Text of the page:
Name: Balance and Coordination- Balance and Coordination Concerns Module III
Movement/ Motor planning is the process of preparing the appropriate motor commands in order to achieve a goal.
Walking with weights
Tossing a ball
Breaking activities into smaller steps
Wheelbarrow walking: For upper body strength.
Unstable surfaces: Walking/climbing over unstable surfaces (e.g. large pillows) as it requires a lot of effort and increases overall body strength.
Catching and balancing: Standing with one foot on a ball while catching another ball (encourages balance while practicing catching and throwing).
Small parts of activities: Practice doing a small part of a task at a time as it is easier to learn new skills in smaller sections.
Observation: Have the individual observe other family members performing everyday activities.
Break new tasks into smaller steps
Repetition, Repetition, Repetition
Physical guidance: Physically guide the individual through motor tasks so that the individual can learn what the movement feels like.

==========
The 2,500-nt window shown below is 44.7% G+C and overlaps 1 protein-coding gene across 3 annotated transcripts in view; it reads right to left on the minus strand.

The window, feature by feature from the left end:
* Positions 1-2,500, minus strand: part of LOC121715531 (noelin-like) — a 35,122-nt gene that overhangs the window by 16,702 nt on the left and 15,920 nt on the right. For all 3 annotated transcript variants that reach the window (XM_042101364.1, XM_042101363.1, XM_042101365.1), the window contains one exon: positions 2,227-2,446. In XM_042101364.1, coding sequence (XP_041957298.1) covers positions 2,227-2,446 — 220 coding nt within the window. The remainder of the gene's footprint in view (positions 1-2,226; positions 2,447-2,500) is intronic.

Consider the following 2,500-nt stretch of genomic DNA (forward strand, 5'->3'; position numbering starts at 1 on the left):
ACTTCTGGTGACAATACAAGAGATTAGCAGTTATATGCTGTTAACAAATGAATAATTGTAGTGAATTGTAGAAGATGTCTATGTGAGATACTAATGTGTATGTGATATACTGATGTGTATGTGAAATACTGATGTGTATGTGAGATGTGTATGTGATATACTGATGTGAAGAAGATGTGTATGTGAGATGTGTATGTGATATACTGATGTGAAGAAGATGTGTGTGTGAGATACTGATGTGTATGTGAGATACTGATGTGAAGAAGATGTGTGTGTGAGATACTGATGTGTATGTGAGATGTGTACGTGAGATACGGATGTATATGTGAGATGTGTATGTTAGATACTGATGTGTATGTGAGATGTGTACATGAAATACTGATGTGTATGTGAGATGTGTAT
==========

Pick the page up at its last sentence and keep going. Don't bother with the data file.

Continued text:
Visual cues: to learn new tasks and routines.
Improve sensory processing: To ensure appropriate attention and arousal to attempt the tasks, as well as ensuring the body is receiving and interpreting the correct messages from the muscles in terms of their position, their relationship to each other, the speed at which they move and how much force they are being used
Multi-sensory approach - learn new skills will ensure the individual has the best chance at learning appropriate strategies to respond to a physical demand or challenge.
Cognitive planning strategies -Talking the individual through a task
Strengthen the ‘core’ (namely the large central muscles) of the body to provide greater body stability.
General muscle strength can be used as a coping strategy where “floppy” muscles are a challenge.
Break verbal instructions into parts
Repeat the instruction
First/Then: when appropriate
Description: Gaiam Neoprene Dumbbell Hand